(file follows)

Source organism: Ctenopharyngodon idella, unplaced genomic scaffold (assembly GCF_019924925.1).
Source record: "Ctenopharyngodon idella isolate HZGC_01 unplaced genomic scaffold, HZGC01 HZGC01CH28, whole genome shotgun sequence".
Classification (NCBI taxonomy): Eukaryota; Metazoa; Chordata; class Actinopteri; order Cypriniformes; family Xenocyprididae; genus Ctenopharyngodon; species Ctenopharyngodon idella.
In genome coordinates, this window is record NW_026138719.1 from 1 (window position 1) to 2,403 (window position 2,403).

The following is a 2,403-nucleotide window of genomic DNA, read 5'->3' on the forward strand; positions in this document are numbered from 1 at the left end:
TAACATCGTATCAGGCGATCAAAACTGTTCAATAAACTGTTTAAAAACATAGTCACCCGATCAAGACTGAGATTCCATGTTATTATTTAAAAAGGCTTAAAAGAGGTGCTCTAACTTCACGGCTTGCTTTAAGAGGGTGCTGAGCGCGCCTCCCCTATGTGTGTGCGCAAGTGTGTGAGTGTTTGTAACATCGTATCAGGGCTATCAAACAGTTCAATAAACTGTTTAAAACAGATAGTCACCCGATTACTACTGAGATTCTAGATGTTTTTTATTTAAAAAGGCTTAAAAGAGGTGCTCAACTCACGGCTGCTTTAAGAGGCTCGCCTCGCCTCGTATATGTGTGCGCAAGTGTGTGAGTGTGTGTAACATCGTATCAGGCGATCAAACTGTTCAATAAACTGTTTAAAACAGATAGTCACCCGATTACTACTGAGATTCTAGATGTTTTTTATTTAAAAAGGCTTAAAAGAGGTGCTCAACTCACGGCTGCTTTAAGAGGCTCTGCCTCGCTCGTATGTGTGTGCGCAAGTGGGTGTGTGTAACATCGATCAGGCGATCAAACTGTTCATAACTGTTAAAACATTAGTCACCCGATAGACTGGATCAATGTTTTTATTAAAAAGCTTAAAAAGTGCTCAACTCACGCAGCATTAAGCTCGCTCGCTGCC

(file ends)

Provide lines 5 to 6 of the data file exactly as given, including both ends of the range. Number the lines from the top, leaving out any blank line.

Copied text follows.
The following is a 2,403-nucleotide window of genomic DNA, read 5'->3' on the forward strand; positions in this document are numbered from 1 at the left end:
TAACATCGTATCAGGCGATCAAAACTGTTCAATAAACTGTTTAAAAACATAGTCACCCGATCAAGACTGAGATTCCATGTTATTATTTAAAAAGGCTTAAAAGAGGTGCTCTAACTTCACGGCTTGCTTTAAGAGGGTGCTGAGCGCGCCTCCCCTATGTGTGTGCGCAAGTGTGTGAGTGTTTGTAACATCGTATCAGGGCTATCAAACAGTTCAATAAACTGTTTAAAACAGATAGTCACCCGATTACTACTGAGATTCTAGATGTTTTTTATTTAAAAAGGCTTAAAAGAGGTGCTCAACTCACGGCTGCTTTAAGAGGCTCGCCTCGCCTCGTATATGTGTGCGCAAGTGTGTGAGTGTGTGTAACATCGTATCAGGCGATCAAACTGTTCAATAAACTGTTTAAAACAGATAGTCACCCGATTACTACTGAGATTCTAGATGTTTTTTATTTAAAAAGGCTTAAAAGAGGTGCTCAACTCACGGCTGCTTTAAGAGGCTCTGCCTCGCTCGTATGTGTGTGCGCAAGTGGGTGTGTGTAACATCGATCAGGCGATCAAACTGTTCATAACTGTTAAAACATTAGTCACCCGATAGACTGGATCAATGTTTTTATTAAAAAGCTTAAAAAGTGCTCAACTCACGCAGCATTAAGCTCGCTCGCTGCC